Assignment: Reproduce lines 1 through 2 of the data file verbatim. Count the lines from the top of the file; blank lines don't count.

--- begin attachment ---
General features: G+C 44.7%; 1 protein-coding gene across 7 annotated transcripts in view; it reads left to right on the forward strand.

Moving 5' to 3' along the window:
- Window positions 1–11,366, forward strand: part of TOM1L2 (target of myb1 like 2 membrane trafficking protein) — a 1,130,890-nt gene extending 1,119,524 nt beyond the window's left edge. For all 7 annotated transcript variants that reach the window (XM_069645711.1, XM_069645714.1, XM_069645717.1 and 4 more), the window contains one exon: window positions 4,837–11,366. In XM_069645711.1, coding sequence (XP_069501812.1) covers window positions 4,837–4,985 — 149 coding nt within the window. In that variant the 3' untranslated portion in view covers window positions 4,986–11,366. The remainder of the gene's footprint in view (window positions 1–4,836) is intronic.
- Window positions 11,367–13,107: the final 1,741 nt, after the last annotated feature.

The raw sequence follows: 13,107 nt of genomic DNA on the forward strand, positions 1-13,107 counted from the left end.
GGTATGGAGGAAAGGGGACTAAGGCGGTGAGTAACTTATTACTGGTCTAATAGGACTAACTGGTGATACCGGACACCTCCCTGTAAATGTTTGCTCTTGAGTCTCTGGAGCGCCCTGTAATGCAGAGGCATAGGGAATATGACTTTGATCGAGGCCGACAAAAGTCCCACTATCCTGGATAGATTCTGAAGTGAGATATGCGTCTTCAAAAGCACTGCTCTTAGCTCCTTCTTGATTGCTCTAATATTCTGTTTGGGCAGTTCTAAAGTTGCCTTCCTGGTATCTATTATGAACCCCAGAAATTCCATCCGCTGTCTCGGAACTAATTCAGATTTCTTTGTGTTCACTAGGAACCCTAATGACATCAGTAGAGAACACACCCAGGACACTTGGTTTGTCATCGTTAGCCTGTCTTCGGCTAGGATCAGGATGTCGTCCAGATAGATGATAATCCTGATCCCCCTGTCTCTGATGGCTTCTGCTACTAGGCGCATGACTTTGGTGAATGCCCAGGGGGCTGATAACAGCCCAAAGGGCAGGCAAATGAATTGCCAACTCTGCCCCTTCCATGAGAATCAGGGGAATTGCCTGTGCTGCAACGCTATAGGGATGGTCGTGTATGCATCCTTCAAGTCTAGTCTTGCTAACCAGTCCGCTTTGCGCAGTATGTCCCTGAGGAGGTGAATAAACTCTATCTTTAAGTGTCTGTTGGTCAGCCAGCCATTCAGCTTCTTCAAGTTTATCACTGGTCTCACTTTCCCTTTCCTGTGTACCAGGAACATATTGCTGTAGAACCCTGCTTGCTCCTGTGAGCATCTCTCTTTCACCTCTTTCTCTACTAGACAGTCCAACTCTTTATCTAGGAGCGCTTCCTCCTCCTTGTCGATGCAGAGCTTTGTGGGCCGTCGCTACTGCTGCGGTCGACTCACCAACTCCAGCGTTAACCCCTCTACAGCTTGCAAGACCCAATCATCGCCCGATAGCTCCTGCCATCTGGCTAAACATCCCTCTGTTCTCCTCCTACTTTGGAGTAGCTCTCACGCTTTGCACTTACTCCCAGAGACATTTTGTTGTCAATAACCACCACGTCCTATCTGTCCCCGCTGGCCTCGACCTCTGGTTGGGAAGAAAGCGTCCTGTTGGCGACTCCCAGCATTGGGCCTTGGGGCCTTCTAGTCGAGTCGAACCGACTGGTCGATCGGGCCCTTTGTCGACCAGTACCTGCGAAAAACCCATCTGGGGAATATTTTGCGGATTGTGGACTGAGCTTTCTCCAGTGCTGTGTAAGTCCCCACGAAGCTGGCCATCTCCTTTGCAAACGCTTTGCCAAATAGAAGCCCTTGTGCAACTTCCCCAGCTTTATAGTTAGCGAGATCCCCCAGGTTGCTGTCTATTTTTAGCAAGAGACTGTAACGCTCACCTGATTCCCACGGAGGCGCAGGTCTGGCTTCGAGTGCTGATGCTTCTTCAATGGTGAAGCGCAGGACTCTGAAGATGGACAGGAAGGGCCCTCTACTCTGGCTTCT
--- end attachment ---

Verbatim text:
General features: G+C 44.7%; 1 protein-coding gene across 7 annotated transcripts in view; it reads left to right on the forward strand.

Moving 5' to 3' along the window: